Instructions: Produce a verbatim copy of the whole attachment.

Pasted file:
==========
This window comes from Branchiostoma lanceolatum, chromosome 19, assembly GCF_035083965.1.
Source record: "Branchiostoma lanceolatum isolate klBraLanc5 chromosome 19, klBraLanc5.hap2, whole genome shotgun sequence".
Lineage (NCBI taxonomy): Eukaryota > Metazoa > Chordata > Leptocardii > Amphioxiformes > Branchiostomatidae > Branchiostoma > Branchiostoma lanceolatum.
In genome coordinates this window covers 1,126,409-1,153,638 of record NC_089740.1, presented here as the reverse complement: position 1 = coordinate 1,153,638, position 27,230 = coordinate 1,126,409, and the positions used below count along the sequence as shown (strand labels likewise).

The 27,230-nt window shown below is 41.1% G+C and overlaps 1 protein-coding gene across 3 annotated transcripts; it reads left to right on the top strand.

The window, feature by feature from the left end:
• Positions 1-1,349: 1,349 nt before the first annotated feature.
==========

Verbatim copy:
This window comes from Branchiostoma lanceolatum, chromosome 19, assembly GCF_035083965.1.
Source record: "Branchiostoma lanceolatum isolate klBraLanc5 chromosome 19, klBraLanc5.hap2, whole genome shotgun sequence".
Lineage (NCBI taxonomy): Eukaryota > Metazoa > Chordata > Leptocardii > Amphioxiformes > Branchiostomatidae > Branchiostoma > Branchiostoma lanceolatum.
In genome coordinates this window covers 1,126,409-1,153,638 of record NC_089740.1, presented here as the reverse complement: position 1 = coordinate 1,153,638, position 27,230 = coordinate 1,126,409, and the positions used below count along the sequence as shown (strand labels likewise).

The 27,230-nt window shown below is 41.1% G+C and overlaps 1 protein-coding gene across 3 annotated transcripts; it reads left to right on the top strand.

The window, feature by feature from the left end:
• Positions 1-1,349: 1,349 nt before the first annotated feature.